Marijuana in the Golden State: California Lawmakers Seek to Protect Medical-Marijuana Users in the Workplace

Although California legalized medical marijuana use in 1996 and recreational use in 2016, California employers have always been free to maintain zero-tolerance policies against all users. That could change soon as a result of Assembly Bill 2069 (“AB 2069”), which would amend the California Fair Employment and Housing Act to create a new class of protected persons: medical marijuana cardholders.

Specifically, the legislation would “prohibit an employer from engaging in employment discrimination against a person on the basis of his or her status as, or positive drug test for cannabis by, a qualified patient or person with an identification card.” The legislation, however, would not protect employees who are “impaired on the property or premises of the place of employment or during the hours of employment because of the use of cannabis.” Likewise, it would not protect recreational users or employees whose employers would lose a monetary or licensing-related benefit under federal law or regulations should the employers hire or fail to discharge a medical-cannabis user. AB 2069 is part of a trend among state lawmakers, and certain courts, to go beyond merely legalizing marijuana use, particularly medical marijuana, and provide employment-related protections for medical marijuana users.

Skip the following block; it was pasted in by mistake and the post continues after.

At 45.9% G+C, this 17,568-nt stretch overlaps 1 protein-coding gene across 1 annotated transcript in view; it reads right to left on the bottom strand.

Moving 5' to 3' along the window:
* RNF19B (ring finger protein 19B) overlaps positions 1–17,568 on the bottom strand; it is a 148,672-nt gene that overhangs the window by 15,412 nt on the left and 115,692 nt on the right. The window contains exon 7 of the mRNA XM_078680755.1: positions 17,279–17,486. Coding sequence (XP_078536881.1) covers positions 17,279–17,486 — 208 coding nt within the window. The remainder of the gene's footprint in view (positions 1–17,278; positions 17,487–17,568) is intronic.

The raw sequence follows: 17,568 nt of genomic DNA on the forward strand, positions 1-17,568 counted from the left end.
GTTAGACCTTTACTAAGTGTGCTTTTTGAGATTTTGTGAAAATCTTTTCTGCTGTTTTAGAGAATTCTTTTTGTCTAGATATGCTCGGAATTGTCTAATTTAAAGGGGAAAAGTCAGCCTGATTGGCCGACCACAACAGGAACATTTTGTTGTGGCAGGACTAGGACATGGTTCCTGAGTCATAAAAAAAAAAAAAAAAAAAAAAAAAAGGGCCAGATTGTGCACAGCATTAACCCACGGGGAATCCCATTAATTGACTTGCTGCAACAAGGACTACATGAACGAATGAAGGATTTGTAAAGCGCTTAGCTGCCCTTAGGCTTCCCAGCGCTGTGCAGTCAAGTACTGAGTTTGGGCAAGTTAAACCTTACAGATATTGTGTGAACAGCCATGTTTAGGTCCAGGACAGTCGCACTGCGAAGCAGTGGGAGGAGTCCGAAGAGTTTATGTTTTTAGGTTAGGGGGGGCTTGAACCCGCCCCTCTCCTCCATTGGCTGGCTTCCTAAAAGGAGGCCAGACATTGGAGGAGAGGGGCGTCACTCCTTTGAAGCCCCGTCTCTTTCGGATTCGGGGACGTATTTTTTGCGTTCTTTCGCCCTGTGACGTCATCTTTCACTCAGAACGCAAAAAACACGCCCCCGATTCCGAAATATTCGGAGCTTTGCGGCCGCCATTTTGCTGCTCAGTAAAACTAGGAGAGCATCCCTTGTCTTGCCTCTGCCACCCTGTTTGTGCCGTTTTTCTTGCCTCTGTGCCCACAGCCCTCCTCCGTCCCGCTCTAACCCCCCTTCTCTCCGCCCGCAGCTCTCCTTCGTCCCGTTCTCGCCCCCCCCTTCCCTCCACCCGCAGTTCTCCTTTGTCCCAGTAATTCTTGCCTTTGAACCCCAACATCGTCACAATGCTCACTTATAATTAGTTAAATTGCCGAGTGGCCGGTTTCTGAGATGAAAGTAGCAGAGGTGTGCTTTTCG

AB 2069 leaves some critical questions unanswered and thus, if signed into law, could result in litigation or at least uncertainty. For starters, it may be preempted by the federal Controlled Substances Act, which among other things makes marijuana possession illegal. It also does not clarify what its drafters mean by “impaired.” Is it a certain detectable level of THC in the body? And if so, what level? More fundamentally, how can employers distinguish between a mere positive test (which could have resulted from use the prior day) and actual impairment? California has not yet identified a standard measure for marijuana impairment.

Should AB 2069 pass, employers will need to update their drug-testing policies and educate employees about what is permissible under those policies, as it will no longer be permissible to refuse an applicant employment automatically based on his or her testing positive for marijuana use.

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